Nutrition 2023: Taking Food Is Medicine Seriously, Not Literally

Vitamin DonutsSloganeering inevitably plays a role in advocating for policy changes. But it can be a very blunt tool. Food Is Medicine is one of these blunt tools, currently popular with some nutrition policy advocates and it got a good hearing at Nutrition 2023 in Boston yesterday.

Underneath the problematic umbrella of this slogan, enthusiastic advocates are stashing some policy ideas that have real merit. So we come away from Nutrition 2023 taking Food Is Medicine seriously, but not literally.

The Literal Problems

The literal problem with this slogan is quite simple. It’s false. Food is not medicine. It is food – something very different and very important in its own right. Confusing it with medicine creates all kinds of problems. Chief among these problems is making food into something one must endure for a health benefit. Instead of something we enjoy for a rich and rewarding life.

In his overview of the rationale for Food Is Medicine at Nutrition 2023, Dariush Mozaffarian pointed to diabetes and obesity as key targets. “Most Americans are walking around sick and they don’t even know it,” he said.

But, although nutrition is quite important for managing these conditions, it is not a substitute for medicine. In Clinical Therapeutics, Veronica Johnson recently explained it quite succinctly:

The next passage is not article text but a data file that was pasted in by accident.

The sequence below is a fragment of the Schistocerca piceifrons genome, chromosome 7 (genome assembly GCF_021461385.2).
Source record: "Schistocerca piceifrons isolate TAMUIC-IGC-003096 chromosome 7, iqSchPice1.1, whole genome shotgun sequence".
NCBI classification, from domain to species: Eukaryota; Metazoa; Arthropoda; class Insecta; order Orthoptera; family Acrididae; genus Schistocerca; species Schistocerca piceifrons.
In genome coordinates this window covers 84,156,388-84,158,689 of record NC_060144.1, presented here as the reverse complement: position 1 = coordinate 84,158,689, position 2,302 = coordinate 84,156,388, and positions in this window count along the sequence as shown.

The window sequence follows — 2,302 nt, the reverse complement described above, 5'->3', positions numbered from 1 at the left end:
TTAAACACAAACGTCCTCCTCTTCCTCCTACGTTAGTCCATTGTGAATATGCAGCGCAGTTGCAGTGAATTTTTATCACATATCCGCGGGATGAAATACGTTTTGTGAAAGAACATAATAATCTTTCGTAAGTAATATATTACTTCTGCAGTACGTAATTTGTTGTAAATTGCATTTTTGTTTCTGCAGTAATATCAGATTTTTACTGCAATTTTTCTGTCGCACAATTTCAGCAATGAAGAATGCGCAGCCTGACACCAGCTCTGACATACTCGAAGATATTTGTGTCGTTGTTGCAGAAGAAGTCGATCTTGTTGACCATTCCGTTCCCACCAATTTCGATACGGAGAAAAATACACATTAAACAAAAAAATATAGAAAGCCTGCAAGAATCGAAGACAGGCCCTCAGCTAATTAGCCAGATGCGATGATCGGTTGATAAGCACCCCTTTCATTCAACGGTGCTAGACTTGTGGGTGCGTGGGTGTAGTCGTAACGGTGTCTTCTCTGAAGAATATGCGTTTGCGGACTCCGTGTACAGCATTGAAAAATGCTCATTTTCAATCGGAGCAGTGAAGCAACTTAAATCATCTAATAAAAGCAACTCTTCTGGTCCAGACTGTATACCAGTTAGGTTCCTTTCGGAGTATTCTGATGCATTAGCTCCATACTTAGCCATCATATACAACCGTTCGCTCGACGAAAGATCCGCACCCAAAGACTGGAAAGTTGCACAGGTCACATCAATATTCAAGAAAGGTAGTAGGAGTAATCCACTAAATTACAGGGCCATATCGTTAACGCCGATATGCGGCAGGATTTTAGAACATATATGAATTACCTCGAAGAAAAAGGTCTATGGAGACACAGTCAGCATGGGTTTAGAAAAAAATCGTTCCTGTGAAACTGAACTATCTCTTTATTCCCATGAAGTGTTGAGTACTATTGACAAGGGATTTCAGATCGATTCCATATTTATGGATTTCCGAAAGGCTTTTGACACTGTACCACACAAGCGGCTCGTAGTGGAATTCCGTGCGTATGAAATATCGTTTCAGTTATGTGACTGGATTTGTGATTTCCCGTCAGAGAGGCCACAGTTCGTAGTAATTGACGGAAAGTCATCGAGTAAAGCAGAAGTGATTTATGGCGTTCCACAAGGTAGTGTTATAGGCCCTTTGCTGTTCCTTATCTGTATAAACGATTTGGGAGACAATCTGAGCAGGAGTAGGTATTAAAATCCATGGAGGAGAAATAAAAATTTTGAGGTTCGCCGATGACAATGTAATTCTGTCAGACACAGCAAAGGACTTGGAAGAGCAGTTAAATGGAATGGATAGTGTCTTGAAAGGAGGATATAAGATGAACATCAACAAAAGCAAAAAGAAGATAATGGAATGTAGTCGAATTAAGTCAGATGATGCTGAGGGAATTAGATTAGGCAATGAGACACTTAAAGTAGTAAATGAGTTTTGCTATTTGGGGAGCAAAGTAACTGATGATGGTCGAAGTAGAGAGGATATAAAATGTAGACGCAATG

”Given the multifactorial etiology of obesity, treatment requires multidisciplinary care beyond nutrition intervention.”

To be blunt, if we merely regard food as medicine, it’s not very potent.

The Important Aims of Food Is Medicine

Setting aside the literal problems with Food Is Medicine, the policy aims are quite impressive. The aim is really quite simple – to assure that every person can can enjoy the benefits of nutrition security. This is the assurance of more than just a supply of poor quality food, but rather nourishing, healthful, and desirable food.

In the panel discussion at Nutrition 2023, Congressman Jim McGovern was the day’s best spokesman for Food Is Medicine, simply because he made is clear that we need more than glib sloganeering to achieve these aims. “People’s lives are complicated,” he said. So rigid prescriptions for what people must eat will not be adequate. “We should be encouraging people, not punishing or restricting them.”


Click here, here, and here for further perspective on Food Is Medicine.

Vitamin Donuts, 1920s advertisement courtesy of the U.S. Food and Drug Administration / Wikimedia Commons

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July 25, 2023